API Gateway: the new spider in the web?

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Let’s face it: with the upcoming of cloud and cloud-to-cloud, we entered a new era. An era where besides the traditional Enterprise Service Bus (ESB), a new spider entered the web of the IT world. A spider with legs in the inside (the traditional on premise world) and legs in the outside (external world of the clouds). This new spider is called the API Manager, or sometimes called by its main purpose: API Gateway. Its natural habitat is the demilitarized zone (DMZ) between the (fire) walls of the Enterprise and the Cloud. So, what does that mean and what are the consequences and implications of this new key player? For now I would say they can easily coexist.

api-gatewayESB Integration and legacy systems

ESB integration may still be necessary when you have to deal with legacy systems. In the business of Enterprise Application Integration (EAI), the ESB provides the features to implement Service Oriented Architecture (SOA). Some of the basic services of both the ESB and the API manager/gateway are:

  • Transformation, Orchestration, and Mediation
  • Quality & Lifecycle Management
  • Manageability (Governance & Administration)
  • Security (ESB to a lesser extend)
  • Monitoring, Control, and Complex Event Processing (CEP)

api-central-access-point

Two different concepts

So, is this what we call putting new wine into old wineskins? – Yes and No. The ESB and API Gateway both contribute to SOA but they are two different concepts. An API Gateway provides a central access point for managing, monitoring, and securing access to your publicly exposed web services, where an API Gateway also acts as a proxy for your web services. The API Gateway is strategically located between the external consumer and your internal services. Added values of the API Manager may be:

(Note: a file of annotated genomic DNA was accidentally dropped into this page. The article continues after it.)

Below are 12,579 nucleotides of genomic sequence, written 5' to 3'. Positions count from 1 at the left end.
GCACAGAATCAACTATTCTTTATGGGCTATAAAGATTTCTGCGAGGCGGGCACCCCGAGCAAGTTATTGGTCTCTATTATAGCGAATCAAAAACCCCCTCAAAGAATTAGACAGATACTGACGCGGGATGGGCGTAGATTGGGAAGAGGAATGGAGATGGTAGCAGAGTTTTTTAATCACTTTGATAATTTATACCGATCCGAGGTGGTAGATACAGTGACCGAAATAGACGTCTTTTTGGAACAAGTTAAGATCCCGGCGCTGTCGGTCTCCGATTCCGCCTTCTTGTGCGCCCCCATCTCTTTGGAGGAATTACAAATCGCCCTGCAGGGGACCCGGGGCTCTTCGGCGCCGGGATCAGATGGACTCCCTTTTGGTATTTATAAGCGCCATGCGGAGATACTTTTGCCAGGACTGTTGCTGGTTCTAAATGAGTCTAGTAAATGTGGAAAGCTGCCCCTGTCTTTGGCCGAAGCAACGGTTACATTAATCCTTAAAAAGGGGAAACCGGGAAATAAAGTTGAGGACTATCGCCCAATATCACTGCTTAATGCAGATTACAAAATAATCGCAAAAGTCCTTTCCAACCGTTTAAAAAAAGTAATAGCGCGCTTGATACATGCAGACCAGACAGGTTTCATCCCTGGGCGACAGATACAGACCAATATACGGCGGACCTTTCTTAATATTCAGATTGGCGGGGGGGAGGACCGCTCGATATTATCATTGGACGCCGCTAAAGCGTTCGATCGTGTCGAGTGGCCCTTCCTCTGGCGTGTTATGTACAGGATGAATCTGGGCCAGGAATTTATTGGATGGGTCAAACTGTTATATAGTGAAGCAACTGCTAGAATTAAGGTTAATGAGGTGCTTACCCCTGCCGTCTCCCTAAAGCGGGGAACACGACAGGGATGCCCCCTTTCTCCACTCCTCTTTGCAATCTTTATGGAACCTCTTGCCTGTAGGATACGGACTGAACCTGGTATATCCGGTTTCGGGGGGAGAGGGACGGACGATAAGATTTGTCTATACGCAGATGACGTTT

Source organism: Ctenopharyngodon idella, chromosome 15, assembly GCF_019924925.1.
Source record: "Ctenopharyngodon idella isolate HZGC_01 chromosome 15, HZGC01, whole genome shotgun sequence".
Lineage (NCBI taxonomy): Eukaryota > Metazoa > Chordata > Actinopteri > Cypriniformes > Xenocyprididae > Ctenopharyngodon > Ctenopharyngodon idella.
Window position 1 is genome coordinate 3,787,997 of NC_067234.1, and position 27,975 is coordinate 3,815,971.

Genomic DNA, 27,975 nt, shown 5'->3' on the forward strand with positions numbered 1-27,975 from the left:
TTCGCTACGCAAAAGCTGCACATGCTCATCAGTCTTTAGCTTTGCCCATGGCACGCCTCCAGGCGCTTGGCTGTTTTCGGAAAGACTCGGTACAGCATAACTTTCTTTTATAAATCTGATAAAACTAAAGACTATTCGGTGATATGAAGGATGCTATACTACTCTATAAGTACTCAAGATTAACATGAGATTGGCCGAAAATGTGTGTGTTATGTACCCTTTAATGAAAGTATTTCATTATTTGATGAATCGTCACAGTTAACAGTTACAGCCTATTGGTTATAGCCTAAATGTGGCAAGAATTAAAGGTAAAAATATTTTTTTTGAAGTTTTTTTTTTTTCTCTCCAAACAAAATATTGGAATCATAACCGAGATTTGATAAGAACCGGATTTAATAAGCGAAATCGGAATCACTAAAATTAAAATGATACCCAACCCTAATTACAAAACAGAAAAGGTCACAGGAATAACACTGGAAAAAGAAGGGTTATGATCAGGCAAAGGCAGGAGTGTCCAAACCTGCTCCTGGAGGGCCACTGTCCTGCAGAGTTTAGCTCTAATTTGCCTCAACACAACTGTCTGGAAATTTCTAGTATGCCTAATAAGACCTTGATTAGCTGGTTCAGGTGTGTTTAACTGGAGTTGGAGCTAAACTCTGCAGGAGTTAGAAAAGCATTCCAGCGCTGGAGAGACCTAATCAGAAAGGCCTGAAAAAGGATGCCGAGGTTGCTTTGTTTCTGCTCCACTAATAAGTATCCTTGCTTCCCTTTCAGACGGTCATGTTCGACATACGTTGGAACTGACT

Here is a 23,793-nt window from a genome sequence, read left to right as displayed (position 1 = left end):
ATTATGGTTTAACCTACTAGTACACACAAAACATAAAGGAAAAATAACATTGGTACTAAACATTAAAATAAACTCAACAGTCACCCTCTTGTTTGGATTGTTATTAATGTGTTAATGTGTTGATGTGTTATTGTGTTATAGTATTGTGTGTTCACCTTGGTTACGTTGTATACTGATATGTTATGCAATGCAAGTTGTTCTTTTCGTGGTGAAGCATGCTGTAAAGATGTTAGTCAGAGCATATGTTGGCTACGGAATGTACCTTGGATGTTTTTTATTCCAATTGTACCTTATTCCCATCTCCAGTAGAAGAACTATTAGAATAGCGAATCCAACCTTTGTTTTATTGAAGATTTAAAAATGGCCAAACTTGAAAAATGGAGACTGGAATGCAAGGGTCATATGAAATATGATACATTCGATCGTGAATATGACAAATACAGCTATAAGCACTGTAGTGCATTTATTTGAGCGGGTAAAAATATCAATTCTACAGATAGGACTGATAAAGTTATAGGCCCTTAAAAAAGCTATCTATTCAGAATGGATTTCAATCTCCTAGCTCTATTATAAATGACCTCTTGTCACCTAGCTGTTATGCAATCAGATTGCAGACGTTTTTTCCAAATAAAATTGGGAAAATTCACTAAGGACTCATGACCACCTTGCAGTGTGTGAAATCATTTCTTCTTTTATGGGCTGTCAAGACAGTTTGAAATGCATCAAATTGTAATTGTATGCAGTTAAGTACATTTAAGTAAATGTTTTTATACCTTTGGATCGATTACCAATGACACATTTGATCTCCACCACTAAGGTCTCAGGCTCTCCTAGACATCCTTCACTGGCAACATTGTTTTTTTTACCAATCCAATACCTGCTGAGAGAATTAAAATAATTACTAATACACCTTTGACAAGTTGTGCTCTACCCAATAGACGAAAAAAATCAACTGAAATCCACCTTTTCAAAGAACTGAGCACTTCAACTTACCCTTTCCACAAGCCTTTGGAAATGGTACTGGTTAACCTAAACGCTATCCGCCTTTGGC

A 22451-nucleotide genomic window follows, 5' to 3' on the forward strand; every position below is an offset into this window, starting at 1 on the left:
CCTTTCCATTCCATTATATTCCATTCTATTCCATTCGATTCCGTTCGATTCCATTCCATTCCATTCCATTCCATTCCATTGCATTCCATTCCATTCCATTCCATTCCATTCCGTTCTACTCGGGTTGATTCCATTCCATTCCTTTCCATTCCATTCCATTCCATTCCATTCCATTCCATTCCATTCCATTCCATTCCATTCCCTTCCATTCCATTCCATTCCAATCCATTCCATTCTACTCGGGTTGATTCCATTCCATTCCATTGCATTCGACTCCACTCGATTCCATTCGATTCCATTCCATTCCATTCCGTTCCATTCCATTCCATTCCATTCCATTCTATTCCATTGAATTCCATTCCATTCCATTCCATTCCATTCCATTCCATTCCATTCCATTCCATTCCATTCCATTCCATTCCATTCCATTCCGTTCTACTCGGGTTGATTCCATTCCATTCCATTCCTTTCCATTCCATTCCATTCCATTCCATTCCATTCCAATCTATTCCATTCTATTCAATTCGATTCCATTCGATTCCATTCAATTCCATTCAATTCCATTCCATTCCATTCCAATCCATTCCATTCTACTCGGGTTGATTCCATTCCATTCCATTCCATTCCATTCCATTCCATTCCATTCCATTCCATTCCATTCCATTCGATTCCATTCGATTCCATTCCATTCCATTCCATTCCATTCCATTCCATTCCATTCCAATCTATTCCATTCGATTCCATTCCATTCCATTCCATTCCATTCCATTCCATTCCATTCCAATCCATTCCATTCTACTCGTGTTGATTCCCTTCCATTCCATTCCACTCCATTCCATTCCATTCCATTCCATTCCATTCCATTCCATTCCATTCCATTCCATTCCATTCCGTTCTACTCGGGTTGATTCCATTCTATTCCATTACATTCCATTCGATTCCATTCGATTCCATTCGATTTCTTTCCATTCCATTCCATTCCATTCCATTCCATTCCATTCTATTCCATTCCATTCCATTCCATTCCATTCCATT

• Virtualization
  • Scalability and elasticity
  • High availability
  • Development simplicity
  • Throttling

api-gateway-esb

 

An ESB is an internal “Bus” that allows applications and services to communicate with each other in a decoupled fashion. All applications are not connected with each other directly, but indirectly by publishing messages to – and receiving messages from a central bus.

The API Gateway is not necessarily a replacement for an ESB, but rather an enhancement

The API Gateway is not necessarily a replacement for an ESB, but rather an enhancement for a Service Oriented Architecture (SOA). However ESB’s are also central access points and can also perform monitoring and security of services from different (message) providers and/or consumers.

api-gateway-enterprise-service-bus

ESB and API platforms

Where ESB is intended for internal consumption the API Gateway is intended for external consumption. Because of the overlap of key features of ESBs and API platforms, you can use an ESB for external access or an API platform for internal access. So YES YOU CAN use the API gateway for communications between your internal services, but NO that does not necessarily make it the best solution. In the end the options to choose from are relatively simple:

  1. Point to point (in very simplistic situations)
  2. ESB
  3. API Gateway (in some greenfield situations)
  4. Combination of both ESB and API Gateway

Are you convinced of the need for investing in ESB and/or API Gateway, or perhaps planning a rollout of an ESB and/or API Management Platform? TMNS has partnerships with multiple vendors and can assist you throughout the whole process, from a request for proposal (RFP) to platform enablement and platform adoption.

Our consultants have led rollout processes in multiple domains and will guide you in the creation of a plan and guide you through the process of delivering a solid solution.

2017-03-28T17:07:58+00:00 17 November, 2016|Tags: , , , , , |

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Joël van der Elst
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